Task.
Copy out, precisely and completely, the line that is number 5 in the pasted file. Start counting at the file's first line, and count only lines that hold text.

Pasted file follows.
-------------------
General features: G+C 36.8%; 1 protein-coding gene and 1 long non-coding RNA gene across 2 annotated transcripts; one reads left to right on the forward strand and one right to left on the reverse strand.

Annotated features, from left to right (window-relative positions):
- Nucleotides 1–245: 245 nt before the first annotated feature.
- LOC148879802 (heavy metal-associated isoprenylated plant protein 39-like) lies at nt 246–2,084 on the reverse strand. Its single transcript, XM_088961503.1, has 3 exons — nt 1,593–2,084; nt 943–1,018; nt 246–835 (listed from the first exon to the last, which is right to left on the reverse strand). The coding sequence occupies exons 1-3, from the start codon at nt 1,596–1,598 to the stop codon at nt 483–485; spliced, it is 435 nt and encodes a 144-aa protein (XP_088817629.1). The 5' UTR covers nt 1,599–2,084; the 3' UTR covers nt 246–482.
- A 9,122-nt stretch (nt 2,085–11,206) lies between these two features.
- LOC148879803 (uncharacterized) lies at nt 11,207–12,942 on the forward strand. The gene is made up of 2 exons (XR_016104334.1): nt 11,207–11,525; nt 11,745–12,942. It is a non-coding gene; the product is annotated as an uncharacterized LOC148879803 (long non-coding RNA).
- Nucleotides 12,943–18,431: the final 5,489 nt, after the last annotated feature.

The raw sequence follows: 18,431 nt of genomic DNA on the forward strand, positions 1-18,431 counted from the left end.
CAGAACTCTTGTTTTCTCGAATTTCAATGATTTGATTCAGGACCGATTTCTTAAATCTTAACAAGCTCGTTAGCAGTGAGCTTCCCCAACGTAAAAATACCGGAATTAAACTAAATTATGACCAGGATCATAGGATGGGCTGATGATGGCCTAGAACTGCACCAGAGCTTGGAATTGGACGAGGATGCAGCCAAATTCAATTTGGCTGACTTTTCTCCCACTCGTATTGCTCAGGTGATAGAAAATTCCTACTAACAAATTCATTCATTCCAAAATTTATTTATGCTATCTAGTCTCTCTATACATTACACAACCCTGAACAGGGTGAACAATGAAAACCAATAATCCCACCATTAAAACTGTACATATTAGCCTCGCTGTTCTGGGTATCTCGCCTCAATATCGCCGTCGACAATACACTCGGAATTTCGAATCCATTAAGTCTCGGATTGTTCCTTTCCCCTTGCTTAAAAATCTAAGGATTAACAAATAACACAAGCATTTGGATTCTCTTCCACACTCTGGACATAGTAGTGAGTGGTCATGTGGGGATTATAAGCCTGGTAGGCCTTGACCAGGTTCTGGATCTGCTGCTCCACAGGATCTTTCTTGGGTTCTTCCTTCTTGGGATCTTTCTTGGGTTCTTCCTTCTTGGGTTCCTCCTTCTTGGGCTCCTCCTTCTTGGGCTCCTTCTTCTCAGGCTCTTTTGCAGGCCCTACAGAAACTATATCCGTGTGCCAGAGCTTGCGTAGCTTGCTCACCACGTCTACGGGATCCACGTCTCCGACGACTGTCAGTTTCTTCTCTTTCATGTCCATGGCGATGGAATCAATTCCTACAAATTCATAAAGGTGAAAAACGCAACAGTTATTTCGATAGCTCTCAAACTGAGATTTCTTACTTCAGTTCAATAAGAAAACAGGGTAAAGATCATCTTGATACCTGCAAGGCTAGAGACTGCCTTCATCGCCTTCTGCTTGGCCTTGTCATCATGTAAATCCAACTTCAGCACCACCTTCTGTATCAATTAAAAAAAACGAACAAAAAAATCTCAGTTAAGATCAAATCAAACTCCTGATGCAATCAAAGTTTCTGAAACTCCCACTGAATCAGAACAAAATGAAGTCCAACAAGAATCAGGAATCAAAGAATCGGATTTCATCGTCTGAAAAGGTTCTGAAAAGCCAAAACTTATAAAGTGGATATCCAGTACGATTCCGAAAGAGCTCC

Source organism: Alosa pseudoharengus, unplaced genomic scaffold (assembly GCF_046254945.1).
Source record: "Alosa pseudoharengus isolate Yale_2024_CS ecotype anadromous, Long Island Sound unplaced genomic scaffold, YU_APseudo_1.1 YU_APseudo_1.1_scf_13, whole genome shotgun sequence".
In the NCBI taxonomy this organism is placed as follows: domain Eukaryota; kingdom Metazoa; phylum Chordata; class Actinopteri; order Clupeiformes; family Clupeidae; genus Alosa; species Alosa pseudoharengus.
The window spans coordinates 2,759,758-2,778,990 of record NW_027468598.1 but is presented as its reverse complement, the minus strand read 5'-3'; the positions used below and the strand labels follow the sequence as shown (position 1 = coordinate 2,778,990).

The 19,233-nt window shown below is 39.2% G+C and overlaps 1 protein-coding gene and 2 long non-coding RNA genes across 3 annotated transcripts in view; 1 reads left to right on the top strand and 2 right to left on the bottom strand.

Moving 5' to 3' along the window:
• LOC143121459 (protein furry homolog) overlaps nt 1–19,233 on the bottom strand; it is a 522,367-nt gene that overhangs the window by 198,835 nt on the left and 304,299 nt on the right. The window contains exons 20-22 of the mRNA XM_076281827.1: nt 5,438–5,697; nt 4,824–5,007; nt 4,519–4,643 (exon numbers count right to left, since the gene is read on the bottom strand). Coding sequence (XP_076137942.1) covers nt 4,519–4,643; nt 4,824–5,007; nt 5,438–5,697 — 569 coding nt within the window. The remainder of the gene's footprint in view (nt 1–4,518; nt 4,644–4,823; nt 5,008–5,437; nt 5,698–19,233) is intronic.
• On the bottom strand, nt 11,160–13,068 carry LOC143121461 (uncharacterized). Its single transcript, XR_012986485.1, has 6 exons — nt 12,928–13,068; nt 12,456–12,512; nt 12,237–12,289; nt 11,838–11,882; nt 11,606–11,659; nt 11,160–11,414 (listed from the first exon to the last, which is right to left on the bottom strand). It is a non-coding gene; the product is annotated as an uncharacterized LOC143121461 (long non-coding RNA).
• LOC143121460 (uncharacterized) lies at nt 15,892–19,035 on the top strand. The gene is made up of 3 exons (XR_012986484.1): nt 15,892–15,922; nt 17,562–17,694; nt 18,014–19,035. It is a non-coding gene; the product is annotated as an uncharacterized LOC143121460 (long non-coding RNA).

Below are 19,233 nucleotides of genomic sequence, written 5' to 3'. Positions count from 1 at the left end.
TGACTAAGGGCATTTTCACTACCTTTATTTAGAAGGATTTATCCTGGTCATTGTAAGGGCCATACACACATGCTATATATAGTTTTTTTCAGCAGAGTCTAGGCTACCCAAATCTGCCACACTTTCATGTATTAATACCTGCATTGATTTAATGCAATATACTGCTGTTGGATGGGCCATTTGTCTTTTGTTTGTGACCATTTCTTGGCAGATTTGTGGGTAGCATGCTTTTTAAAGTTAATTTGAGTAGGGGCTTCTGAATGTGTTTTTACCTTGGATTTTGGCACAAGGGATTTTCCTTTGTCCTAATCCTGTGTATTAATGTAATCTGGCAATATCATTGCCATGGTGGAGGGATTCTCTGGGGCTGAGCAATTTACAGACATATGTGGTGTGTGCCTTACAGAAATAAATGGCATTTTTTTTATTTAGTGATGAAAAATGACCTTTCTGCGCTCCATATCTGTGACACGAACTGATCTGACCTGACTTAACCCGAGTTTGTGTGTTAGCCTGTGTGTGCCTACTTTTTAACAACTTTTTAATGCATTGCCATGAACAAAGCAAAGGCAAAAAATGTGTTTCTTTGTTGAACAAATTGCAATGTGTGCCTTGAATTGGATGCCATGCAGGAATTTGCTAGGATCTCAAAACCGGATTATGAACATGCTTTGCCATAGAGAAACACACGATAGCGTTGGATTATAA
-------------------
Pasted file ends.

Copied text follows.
- A 9,122-nt stretch (nt 2,085–11,206) lies between these two features.